Your News Feature “Staying the course” (Nature 442, 617–619; 2006) offered a welcome dose of optimism in the debate about mass deployment of antiretroviral therapies in Africa, by arguing that this had not yet created an epidemic of drug-resistant HIV. But although everyone in the field has been delighted by initial studies suggesting high adherence, we must not be complacent.

The News Feature cited studies showing that 70–80% of patients on antiretroviral drugs had undetectable viral loads; the converse is that 20–30% have detectable viral loads. The spread of resistance is determined not only by compliance — which, as you point out, has been good so far in most settings — but also by factors more specific to Africa, such as interactions between HIV and TB drugs, or by limitations of drug-supply infrastructure. The predominant use of clinical monitoring in African programmes may allow mutations to accumulate (DART Virology Group AIDS 20, 1391–1399; 2006), potentially making resistant strains more transmissible. If virological failure accompanies the roll-out of these drugs, it could rapidly increase with mass deployment: see how fast this might happen at Scientists must pool data from roll-out cohorts (functioning as sentinel sites), not only to assess resistance but also to gather data on adherence, pharmacokinetics, drug interactions and other factors that determine a drug regimen's useful lifespan.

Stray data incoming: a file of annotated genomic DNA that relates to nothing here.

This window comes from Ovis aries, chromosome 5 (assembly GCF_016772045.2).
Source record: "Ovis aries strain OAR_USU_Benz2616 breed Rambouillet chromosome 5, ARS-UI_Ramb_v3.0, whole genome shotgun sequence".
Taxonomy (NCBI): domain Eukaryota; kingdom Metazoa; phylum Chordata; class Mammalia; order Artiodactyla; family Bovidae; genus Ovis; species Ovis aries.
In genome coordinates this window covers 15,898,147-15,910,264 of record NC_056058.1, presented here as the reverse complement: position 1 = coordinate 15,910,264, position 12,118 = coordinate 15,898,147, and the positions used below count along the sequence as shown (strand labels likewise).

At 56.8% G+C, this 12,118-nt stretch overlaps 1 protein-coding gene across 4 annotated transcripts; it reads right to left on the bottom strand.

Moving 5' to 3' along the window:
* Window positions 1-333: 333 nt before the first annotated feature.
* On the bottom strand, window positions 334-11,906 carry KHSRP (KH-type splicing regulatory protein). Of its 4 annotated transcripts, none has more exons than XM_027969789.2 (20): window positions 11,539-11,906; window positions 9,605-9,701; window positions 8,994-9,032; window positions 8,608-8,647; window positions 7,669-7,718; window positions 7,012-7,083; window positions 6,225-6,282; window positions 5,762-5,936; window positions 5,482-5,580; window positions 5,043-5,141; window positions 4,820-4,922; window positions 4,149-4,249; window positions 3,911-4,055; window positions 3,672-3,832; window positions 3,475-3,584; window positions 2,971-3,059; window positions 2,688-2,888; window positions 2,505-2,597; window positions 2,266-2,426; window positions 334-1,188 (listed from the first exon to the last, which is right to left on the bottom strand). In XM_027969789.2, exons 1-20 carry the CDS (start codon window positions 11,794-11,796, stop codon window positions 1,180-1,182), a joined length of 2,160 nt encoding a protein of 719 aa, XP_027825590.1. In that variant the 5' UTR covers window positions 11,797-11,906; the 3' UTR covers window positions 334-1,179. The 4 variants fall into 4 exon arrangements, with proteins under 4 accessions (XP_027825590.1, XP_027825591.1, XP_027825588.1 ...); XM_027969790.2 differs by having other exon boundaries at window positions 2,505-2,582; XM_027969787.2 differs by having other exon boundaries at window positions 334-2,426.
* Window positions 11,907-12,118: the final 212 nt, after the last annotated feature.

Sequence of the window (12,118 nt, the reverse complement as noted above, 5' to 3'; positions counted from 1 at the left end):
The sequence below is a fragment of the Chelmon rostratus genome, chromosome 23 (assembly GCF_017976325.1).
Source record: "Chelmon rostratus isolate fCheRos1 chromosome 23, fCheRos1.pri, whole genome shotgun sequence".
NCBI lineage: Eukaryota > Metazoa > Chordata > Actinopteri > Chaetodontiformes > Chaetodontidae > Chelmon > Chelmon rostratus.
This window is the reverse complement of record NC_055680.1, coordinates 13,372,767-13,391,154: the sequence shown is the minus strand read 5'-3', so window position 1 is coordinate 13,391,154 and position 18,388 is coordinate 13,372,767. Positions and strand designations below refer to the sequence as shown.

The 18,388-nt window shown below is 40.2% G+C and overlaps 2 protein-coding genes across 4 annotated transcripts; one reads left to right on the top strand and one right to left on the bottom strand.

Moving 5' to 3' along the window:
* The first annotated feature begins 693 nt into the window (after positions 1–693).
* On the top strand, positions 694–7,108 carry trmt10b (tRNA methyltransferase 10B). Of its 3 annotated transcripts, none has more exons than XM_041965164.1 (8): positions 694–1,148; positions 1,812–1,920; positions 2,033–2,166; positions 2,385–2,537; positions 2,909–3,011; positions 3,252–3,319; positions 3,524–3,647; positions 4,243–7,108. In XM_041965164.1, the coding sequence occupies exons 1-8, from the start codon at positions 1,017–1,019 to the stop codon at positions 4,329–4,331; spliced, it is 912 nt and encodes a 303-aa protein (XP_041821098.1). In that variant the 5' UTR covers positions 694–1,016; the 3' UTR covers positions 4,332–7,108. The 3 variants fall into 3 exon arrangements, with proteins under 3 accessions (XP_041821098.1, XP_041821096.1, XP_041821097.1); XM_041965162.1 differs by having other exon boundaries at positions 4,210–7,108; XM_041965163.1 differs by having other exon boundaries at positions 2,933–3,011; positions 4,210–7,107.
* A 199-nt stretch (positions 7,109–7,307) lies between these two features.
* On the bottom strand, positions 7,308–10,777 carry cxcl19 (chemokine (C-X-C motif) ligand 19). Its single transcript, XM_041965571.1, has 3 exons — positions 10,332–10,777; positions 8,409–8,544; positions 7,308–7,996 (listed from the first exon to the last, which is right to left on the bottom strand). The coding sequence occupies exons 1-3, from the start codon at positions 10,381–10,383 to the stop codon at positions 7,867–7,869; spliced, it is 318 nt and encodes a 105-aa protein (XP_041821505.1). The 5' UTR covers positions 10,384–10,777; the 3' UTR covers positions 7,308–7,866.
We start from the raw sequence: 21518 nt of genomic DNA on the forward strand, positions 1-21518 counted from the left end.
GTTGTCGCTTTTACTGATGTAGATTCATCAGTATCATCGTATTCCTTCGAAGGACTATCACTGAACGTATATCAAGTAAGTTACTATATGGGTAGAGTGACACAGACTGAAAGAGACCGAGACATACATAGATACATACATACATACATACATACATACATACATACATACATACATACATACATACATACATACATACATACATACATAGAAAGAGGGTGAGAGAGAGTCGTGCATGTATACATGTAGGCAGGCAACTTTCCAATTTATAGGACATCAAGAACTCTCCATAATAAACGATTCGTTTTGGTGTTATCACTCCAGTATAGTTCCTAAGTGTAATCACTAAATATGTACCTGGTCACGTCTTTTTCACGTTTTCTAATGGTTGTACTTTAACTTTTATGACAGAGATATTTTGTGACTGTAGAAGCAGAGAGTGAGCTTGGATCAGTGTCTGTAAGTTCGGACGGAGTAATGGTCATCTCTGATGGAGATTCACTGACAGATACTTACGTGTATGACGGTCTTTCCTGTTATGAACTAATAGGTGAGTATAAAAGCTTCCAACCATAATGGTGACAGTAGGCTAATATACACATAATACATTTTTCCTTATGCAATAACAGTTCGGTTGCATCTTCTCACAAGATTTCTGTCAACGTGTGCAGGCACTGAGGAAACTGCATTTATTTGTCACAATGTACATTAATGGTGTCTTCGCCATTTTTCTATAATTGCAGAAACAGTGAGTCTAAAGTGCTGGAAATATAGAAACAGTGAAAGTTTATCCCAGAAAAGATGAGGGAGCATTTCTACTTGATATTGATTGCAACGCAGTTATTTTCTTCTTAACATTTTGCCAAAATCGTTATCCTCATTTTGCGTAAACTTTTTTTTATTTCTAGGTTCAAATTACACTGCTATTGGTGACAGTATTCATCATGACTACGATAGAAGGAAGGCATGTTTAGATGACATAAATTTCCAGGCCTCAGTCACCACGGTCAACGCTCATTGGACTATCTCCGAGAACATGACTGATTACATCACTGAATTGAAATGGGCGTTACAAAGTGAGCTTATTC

The consequences of widespread use of nevirapine to prevent mother-to-child HIV transmission are not yet clear, and a public health fall-back plan is urgently needed in case large-scale resistance emerges. Well-funded education programmes are vital to help people minimize their risk of infection, encourage them to undergo the counselling and testing they need to gain access to antiretrovirals, and overcome the stigma of AIDS. The success of initial antiretroviral deployment is encouraging, but we should not underestimate the challenges that remain.